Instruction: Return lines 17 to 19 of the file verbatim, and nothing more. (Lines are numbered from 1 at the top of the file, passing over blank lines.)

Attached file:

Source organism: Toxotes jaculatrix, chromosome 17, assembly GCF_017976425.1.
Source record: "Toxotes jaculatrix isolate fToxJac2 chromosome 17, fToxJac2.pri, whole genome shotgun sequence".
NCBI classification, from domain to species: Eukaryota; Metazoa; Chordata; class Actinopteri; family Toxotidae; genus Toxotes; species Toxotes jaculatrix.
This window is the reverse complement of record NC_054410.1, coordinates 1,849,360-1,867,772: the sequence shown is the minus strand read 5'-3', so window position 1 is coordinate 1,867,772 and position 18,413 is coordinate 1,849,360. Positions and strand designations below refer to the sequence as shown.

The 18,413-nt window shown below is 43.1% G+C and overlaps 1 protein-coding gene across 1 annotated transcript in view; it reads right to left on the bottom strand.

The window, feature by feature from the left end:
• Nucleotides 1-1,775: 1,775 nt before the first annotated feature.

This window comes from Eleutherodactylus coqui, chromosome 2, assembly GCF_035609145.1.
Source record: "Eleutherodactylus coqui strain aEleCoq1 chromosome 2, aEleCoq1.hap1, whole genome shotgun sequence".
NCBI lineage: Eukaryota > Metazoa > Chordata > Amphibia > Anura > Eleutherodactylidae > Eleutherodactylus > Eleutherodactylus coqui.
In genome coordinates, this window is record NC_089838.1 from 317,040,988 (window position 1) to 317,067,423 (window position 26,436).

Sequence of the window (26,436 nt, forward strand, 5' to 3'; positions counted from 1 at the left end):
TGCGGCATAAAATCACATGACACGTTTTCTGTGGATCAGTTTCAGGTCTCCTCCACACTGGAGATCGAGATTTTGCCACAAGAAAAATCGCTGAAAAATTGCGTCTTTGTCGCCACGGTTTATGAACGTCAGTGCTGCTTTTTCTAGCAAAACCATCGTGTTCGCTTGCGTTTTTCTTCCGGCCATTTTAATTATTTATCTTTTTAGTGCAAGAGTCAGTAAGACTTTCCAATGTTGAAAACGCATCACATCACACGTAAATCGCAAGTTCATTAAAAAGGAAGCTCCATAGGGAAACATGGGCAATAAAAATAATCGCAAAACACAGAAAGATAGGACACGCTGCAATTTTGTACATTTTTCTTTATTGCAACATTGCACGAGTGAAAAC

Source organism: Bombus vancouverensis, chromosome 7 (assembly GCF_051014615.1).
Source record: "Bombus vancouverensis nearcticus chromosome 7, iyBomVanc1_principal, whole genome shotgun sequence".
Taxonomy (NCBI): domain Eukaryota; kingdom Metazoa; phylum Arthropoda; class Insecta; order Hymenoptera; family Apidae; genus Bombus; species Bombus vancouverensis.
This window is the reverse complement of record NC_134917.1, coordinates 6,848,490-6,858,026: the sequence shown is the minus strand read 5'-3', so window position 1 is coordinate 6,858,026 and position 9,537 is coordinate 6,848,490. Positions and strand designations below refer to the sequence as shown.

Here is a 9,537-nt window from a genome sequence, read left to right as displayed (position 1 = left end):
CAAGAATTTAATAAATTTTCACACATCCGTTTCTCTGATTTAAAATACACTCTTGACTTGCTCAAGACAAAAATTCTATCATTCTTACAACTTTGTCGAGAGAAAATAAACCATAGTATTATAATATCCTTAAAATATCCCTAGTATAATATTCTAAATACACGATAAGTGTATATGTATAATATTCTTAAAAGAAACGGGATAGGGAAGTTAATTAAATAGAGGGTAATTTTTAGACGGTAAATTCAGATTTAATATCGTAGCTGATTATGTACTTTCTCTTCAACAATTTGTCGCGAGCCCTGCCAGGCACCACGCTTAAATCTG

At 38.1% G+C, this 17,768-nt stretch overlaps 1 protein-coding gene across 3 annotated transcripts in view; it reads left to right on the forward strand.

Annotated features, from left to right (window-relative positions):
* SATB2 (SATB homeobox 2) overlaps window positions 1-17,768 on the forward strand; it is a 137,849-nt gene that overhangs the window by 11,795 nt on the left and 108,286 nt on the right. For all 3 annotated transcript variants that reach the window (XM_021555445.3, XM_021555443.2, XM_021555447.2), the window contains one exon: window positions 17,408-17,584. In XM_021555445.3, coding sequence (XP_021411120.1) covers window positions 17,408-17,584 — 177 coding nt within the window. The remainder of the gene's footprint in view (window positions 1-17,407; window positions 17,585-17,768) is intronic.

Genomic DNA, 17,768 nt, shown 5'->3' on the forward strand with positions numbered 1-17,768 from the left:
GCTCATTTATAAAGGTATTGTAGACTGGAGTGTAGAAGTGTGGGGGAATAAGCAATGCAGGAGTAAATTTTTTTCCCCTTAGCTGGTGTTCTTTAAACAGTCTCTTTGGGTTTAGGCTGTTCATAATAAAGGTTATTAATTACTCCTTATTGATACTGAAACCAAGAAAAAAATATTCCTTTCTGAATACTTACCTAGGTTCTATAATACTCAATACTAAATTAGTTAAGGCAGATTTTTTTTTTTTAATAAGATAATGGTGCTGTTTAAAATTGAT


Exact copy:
This window is the reverse complement of record NC_134917.1, coordinates 6,848,490-6,858,026: the sequence shown is the minus strand read 5'-3', so window position 1 is coordinate 6,858,026 and position 9,537 is coordinate 6,848,490. Positions and strand designations below refer to the sequence as shown.

Here is a 9,537-nt window from a genome sequence, read left to right as displayed (position 1 = left end):
CAAGAATTTAATAAATTTTCACACATCCGTTTCTCTGATTTAAAATACACTCTTGACTTGCTCAAGACAAAAATTCTATCATTCTTACAACTTTGTCGAGAGAAAATAAACCATAGTATTATAATATCCTTAAAATATCCCTAGTATAATATTCTAAATACACGATAAGTGTATATGTATAATATTCTTAAAAGAAACGGGATAGGGAAGTTAATTAAATAGAGGGTAATTTTTAGACGGTAAATTCAGATTTAATATCGTAGCTGATTATGTACTTTCTCTTCAACAATTTGTCGCGAGCCCTGCCAGGCACCACGCTTAAATCTG